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GOOD MORNING MR. PRESIDENT: Time to work; enough of protests

Jan 20, 2020, 1:14 PM

Mr. President, first of all we appreciate the sense of maturity demonstrated by the security chiefs, civil society and executive members of the 3 Years Jotna movement in reaching a peaceful dialogue to postpone the much talked about 19 January protest now to 26 January, on which they will be given permit and security protection. However, thankfully, yesterday marked your three years in office.

Mr. President, it’s time that your government focuses on NDP and not to allow these protests to distract the progress made.

These unnecessary protests are really affecting businesses in the country as people live with fear and also afraid to invest into business and tourism, our second earning foreign exchange has also been affected.

Mr. President, in as much as it’s the right of every citizen to protest, it’s not also good for our economy.

You must take stance to regularise the situation and not to be issuing permit to every Tom, Dick and Harry to demonstrate on any unnecessary issue. Be firm and address the situation before it’s too late as these protests are damning the economy of the country.

Mr. President, the last hour permit that was granted to the APRC party to demonstrate for the return of Ex-president Yahya Jammeh has caused mix feelings in the minds of Gambians.

 Mr. President, with the Janneh Commission findings against Jammeh, the testimonies of perpetrators and the victims at the TRRC, it will be too soon to consider Jammeh’s return to the country.

Jammeh seems to be taking advantage of the slack security of the country as he is quoted in the recent audio shared on social media as saying “even the frogs in the country know that they are not safe.”

Mr. President, we have other preoccupations to focus on rather than protests. We should look forward to bring down the rate of inflation, improve the health and education sectors, construct roads etc. and make sure we are on right tract. Anybody who has grievance should go to the courts and seek for redress there.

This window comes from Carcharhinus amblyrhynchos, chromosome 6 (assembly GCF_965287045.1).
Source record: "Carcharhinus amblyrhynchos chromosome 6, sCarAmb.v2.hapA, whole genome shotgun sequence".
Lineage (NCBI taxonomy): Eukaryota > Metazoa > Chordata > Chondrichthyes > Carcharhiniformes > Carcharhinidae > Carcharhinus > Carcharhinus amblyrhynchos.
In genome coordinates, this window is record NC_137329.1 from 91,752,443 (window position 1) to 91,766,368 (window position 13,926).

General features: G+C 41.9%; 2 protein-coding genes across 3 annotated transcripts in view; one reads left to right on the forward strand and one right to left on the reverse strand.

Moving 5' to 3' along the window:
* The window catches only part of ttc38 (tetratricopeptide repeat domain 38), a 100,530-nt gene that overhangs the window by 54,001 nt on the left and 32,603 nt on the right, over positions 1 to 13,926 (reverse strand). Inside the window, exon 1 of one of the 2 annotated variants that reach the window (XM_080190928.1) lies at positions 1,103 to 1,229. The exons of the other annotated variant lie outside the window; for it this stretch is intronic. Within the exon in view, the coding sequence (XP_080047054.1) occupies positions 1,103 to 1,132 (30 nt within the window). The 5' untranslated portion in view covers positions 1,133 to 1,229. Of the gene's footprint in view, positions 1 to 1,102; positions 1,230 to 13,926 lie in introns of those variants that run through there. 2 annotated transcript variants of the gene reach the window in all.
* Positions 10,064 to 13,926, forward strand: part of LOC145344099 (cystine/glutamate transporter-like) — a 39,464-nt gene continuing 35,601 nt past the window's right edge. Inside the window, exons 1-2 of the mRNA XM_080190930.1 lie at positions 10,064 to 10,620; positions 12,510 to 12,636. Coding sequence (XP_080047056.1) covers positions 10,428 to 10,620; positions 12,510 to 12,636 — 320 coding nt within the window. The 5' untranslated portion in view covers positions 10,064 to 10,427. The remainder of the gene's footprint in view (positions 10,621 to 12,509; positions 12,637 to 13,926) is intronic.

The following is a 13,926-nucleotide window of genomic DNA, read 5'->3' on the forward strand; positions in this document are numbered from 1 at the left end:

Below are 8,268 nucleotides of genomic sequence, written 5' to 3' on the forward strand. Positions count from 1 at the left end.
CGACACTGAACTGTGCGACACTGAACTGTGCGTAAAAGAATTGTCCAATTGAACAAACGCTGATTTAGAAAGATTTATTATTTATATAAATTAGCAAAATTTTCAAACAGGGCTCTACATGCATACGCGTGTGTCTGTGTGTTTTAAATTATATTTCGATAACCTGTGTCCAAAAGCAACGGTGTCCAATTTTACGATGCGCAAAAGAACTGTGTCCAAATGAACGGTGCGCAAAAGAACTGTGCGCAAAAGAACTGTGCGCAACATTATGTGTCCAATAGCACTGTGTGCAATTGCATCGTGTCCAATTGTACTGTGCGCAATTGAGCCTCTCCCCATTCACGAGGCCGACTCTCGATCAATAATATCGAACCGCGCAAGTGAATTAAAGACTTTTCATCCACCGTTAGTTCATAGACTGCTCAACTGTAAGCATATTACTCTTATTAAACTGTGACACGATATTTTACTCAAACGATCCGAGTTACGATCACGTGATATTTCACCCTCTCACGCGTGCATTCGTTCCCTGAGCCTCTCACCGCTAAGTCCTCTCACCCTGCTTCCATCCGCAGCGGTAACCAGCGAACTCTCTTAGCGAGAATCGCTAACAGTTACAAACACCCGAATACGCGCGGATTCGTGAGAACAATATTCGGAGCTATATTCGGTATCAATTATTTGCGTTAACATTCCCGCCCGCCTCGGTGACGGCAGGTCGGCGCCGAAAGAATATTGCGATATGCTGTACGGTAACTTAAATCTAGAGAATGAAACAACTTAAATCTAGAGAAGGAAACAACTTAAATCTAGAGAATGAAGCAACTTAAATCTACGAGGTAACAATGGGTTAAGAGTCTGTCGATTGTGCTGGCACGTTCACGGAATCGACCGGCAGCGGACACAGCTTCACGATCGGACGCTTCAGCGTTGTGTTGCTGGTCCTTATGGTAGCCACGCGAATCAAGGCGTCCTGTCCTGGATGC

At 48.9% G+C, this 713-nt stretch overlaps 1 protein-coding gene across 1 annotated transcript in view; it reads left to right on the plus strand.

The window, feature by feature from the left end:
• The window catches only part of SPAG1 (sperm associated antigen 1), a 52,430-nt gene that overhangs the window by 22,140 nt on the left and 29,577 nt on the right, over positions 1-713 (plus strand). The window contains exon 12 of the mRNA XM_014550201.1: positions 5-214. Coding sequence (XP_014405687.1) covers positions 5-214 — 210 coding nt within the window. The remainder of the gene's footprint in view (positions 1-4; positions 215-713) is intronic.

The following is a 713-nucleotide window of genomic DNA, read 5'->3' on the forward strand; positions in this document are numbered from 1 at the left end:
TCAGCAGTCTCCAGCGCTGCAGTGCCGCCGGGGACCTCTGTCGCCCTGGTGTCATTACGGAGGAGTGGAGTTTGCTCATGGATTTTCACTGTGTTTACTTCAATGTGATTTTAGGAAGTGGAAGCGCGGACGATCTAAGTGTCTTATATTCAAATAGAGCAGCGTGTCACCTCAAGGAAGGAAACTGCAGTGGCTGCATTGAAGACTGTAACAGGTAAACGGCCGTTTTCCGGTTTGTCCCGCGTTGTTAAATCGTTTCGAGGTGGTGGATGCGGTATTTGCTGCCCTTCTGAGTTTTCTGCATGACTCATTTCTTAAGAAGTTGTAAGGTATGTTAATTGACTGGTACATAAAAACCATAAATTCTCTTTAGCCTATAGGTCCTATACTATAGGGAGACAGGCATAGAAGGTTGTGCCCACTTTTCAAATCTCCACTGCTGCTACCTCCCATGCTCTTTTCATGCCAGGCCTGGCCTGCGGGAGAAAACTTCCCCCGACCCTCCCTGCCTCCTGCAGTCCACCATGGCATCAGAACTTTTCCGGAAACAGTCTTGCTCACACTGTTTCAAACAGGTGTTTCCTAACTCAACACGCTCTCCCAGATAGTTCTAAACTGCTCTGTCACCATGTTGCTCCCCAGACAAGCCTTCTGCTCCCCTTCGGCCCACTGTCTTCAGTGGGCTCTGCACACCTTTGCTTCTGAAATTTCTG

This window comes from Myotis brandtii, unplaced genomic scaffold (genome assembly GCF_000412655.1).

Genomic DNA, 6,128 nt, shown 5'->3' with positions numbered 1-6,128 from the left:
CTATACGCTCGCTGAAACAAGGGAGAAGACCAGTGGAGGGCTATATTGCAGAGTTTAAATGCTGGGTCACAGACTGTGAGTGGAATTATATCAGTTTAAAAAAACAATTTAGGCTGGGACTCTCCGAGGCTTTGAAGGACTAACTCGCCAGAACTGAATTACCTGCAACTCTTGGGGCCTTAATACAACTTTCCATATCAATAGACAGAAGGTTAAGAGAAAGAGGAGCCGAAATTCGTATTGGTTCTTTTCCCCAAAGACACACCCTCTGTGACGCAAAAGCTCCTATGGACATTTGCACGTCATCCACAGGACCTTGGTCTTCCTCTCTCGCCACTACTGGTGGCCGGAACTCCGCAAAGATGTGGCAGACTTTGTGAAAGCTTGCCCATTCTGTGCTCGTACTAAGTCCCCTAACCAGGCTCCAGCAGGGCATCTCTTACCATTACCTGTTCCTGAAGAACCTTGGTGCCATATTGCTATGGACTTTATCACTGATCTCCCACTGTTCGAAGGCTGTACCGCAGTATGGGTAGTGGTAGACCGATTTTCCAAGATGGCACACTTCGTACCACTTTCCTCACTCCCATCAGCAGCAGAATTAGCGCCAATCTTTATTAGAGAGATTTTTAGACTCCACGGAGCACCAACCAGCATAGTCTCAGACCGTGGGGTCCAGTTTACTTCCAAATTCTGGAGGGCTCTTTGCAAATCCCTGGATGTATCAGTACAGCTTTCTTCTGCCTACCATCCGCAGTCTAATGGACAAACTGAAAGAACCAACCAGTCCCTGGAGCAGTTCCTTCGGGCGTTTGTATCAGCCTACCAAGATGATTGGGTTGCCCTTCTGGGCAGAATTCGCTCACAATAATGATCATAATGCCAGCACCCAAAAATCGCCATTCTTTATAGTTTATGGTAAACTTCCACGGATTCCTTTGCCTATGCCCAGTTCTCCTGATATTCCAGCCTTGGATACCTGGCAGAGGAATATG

Mr. President, it’s important for people to know that conducting elections requires registration of voters and issuing of new voters’ cards to new voters who turned 18 years three years ago and to replace lost and damaged cards and also those that were issued to non-Gambians.

We also have to go for referendum to adopt the new constitution. All these involve money and time so we are appealing to every Gambian to have patience and adhere to the five years as stipulated in the constitution.

Next year, by God willing, people can elect their choice not by the barrel of the gun but by ballot to lead the country, as this is the best option.

Mr. President our relations with Senegal should not be jeopardised by the Senegalese transport union who always cause problems with Gambian drivers.

Recently Gambian buses were not allowed to enter Senegal when they had all valid documents. His Excellency Bassirou Sene, the new Senegalese High Commissioner intervened and brought about normalisation.

Mr. President, your government should meet with your colleague President Sall’s government to trash out any problems which can affect the relations of the two countries.

When you assumed office in 2017, it was agreed that you and President Sall would meet every six months with members of your government either in Banjul or Dakar to discuss issues affecting the two countries.

Senegal and The Gambia should be a role model for Africa by promoting good neighbourliness, free movement of people and goods without hindrance.

Finally Mr. President, try and solve the problem of transport between the two countries. The good cooperation of security is needed to combat terrorists, drug trafficking, counterfeit medicines and money laundering.

Good day!